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    In a double-wide castle with gators in the moat
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    Luthiery, fine woodworking, music, weaving, photography, astronomy. history, geosciences, intelligent discussion, iaijutsu and kenjutsu, nihonto (authentic Japanese swords)

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  1. I set posts with an "s" setter. My one concession to modernity is that I have the shank of my soundpost setter covered in heat shrink, instead of sewn leather. IMHO, innovation has it's place, but it's mostly in science and engineering, not in the arts and crafts. Every break with craft tradition that lowers the bar for skill, reduces cost, or massively speeds production inevitably produces a sleazier product, and the arts and crafts are ultimately about maximizing beauty and luxury.
  2. The bottom line is that it's a violin made around 1800 in the Musikwinkel area where Saxony and Bohemia have a border, can't be tied to a single maker, and is badly damaged. Don't spend too much on the appraisal.
  3. Your question seems much more serious than my comment was.
  4. I'll grant it was speculation, but not nonsense. The OP fiddle looks "influenced" to me, if nothing else. This contrasts with later violins from the area, which appear more designed to streamline production efficiency.
  5. Yup, I just confirmed that entry. Maybe he sold this one. You can't trust anybody in this business, can you? [Briefly wonders if Stradivari left an unrecorded stock of student rentals..... ] I expected you two clots my learned colleagues would harass me for that post. Whatever.
  6. Thanks for the delightful label. "Cremonalia" sounds like it might be a fun festival to institute. Combine elements of the Saturnalia with a violin competition? [Raises a kylix of wine in salute,] Those examples remind me of the later Markies we've seen that have "STAINER" branded on the back, with a Stradivari label inside.
  7. So perhaps their counterfeiting of their competitors was widespread. ingrained and habitual, even centuries before mass production and spray varnish?
  8. Oh, my! Thanks for the photos. You have a violin here which I find extremely interesting. It appears to me to be a deliberate attempt by a late 18th. to early 19th. Century Saxon/Vogtland maker to intentionally fake a violin by their contemporary, Matthias Thir, of Vienna. A spurious label of Thir is in the violin. You can be certain the violin is not Viennese (as well as not a Stainer) because it's built-on-back (one can find exposed vertical rib seams at the corners) rather than inside mold construction. but other than that, it tries very hard to be what it's not. I also find the amount and variety of later repairs to be quite interesting as well. I'd love to know how it will sound when you can set it up.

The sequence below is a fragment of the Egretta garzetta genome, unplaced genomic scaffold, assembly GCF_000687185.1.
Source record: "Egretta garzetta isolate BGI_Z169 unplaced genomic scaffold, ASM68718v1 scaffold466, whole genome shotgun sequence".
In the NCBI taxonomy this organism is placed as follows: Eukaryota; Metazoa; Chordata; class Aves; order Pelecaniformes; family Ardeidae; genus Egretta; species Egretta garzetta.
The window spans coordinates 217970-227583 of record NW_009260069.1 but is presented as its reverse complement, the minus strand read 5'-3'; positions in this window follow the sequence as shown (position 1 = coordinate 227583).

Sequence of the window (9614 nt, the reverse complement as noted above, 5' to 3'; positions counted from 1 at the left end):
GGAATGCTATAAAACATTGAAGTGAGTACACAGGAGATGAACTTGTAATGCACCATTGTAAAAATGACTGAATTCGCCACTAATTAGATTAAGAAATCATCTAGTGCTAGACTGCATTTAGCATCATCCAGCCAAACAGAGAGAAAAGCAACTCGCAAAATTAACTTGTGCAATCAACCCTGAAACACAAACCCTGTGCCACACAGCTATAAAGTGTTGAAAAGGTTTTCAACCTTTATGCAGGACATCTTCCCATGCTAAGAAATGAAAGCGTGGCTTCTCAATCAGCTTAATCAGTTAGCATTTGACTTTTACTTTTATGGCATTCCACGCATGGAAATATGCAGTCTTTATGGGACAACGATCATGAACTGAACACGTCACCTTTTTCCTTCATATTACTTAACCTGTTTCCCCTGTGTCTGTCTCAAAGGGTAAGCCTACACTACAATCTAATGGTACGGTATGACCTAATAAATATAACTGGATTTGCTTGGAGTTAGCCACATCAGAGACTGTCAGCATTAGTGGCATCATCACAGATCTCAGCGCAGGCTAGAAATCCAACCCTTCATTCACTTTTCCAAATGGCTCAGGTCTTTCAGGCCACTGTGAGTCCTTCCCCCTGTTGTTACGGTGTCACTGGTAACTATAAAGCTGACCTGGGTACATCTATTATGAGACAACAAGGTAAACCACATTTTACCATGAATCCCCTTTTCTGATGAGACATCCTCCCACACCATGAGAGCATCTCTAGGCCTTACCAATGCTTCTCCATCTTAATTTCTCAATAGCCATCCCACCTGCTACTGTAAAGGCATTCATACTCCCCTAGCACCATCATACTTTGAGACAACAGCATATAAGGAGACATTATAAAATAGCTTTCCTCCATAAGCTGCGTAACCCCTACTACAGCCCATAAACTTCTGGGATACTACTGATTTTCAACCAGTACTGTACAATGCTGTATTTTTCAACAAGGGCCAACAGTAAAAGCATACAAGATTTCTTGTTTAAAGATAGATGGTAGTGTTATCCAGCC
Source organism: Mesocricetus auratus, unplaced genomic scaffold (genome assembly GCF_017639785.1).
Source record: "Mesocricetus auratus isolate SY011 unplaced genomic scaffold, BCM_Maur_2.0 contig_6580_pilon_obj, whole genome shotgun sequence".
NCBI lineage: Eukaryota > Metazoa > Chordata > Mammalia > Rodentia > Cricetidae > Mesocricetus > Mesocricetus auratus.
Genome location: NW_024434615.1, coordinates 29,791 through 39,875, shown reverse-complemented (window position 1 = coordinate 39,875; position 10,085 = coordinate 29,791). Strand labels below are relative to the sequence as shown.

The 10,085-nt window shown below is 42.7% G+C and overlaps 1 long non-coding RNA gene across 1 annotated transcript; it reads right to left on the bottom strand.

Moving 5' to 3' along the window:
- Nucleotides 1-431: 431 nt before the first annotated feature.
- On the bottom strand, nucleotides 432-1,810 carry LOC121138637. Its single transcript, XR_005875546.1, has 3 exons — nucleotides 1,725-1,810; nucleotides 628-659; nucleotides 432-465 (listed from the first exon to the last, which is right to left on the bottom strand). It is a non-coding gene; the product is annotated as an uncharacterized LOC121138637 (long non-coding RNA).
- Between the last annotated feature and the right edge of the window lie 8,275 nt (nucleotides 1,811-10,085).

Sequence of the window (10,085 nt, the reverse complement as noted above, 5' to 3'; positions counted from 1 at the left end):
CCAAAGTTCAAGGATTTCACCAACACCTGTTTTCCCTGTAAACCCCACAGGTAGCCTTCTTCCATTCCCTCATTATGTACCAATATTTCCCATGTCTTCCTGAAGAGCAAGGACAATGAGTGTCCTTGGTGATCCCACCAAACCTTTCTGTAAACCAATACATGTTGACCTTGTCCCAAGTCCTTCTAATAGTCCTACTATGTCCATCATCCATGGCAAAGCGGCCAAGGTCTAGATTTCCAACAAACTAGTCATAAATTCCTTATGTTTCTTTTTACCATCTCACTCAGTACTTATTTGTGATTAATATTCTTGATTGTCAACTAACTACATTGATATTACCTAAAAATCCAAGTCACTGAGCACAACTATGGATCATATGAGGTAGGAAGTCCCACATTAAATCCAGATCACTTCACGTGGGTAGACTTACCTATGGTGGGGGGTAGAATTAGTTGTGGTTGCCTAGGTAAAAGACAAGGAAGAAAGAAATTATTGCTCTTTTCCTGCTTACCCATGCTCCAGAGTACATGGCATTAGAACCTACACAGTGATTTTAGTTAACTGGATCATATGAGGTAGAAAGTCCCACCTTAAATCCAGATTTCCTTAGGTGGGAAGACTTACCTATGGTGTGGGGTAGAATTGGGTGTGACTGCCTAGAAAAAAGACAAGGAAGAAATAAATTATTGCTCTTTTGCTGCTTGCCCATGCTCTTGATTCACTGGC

9. Sorry to disappoint you, but it's not by Tourte. Where on the frog? I only see it on the stick. Needs work, BTW.
  10. British humor at its best, IMHO. Very nicely done.
  11. Welcome to Maestronet! Please read this thread, and apply what it suggests, to provide us with adequate photos to evaluate: https://maestronet.com/forum/index.php?/topic/333119-how-to-photograph-an-instrument-for-identifcation-purposes/ In case you don't know it yet, you'll have to post 10 times (the mods will approve them once they notice them, none are on right now), before you can post freely.
  12. Welcome to Maestronet!! Please read what @palousian said, because it's all accurate, except that I suspect that the violin was made post-WW II. If your bow is like the one in the photo, you'll need a new cheap one (because the ones that come in sets are seldom worth rehairing), and you'll need to put something in the case to kill insects, because bows get in that condition due to a pest called "bow bugs", which eat the horsehair. Student fiddles like that usually need a few things done to them, decent strings, cutting the bridge (the one they ship with will be a blank, with only the feet fitted), and doing the pegs for roundness and applying "peg dope". I recommend either Pirastro Tonica or Warchal Karneol strings for student fiddles. While strings and bows are available online, getting the bridge and pegs done will require going to a violin shop. Because you should really pick the bow out by playing with it (all violins and bows are different), I'd recommend that you find a good local shop, and do everything at once. Good luck.
  13. Congrats on the scrumptious book. I'll consider this, but remember that there's some national variations in handwriting styles.
  14. If you are a native German speaker, the idiom "aus Louisiana" would become "from Louisiana", in English. To everyone who bought into these scrawled-on fiddles, IMHO, you need "better palaeography skills".
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